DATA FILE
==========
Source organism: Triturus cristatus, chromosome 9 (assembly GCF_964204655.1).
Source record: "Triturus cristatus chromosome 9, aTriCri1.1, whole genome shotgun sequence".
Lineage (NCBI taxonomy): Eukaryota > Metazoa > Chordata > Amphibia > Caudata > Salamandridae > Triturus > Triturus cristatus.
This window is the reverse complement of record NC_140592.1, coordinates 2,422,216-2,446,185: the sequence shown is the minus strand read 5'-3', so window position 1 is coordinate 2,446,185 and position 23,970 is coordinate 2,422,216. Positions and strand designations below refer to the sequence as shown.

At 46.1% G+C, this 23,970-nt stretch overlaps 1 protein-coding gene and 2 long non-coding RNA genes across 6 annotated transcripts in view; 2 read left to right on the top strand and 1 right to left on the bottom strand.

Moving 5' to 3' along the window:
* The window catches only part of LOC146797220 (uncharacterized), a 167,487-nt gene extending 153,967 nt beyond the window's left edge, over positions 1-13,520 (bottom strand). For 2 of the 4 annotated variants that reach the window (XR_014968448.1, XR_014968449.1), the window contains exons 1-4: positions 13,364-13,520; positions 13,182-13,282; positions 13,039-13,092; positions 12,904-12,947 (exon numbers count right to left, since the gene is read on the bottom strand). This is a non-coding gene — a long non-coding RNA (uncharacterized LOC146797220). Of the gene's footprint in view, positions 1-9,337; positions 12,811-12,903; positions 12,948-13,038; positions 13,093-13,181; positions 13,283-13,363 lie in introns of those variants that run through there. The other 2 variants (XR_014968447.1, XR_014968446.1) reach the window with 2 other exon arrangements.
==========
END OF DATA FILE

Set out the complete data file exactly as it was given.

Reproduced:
Source organism: Triturus cristatus, chromosome 9 (assembly GCF_964204655.1).
Source record: "Triturus cristatus chromosome 9, aTriCri1.1, whole genome shotgun sequence".
Lineage (NCBI taxonomy): Eukaryota > Metazoa > Chordata > Amphibia > Caudata > Salamandridae > Triturus > Triturus cristatus.
This window is the reverse complement of record NC_140592.1, coordinates 2,422,216-2,446,185: the sequence shown is the minus strand read 5'-3', so window position 1 is coordinate 2,446,185 and position 23,970 is coordinate 2,422,216. Positions and strand designations below refer to the sequence as shown.

At 46.1% G+C, this 23,970-nt stretch overlaps 1 protein-coding gene and 2 long non-coding RNA genes across 6 annotated transcripts in view; 2 read left to right on the top strand and 1 right to left on the bottom strand.

Moving 5' to 3' along the window:
* The window catches only part of LOC146797220 (uncharacterized), a 167,487-nt gene extending 153,967 nt beyond the window's left edge, over positions 1-13,520 (bottom strand). For 2 of the 4 annotated variants that reach the window (XR_014968448.1, XR_014968449.1), the window contains exons 1-4: positions 13,364-13,520; positions 13,182-13,282; positions 13,039-13,092; positions 12,904-12,947 (exon numbers count right to left, since the gene is read on the bottom strand). This is a non-coding gene — a long non-coding RNA (uncharacterized LOC146797220). Of the gene's footprint in view, positions 1-9,337; positions 12,811-12,903; positions 12,948-13,038; positions 13,093-13,181; positions 13,283-13,363 lie in introns of those variants that run through there. The other 2 variants (XR_014968447.1, XR_014968446.1) reach the window with 2 other exon arrangements.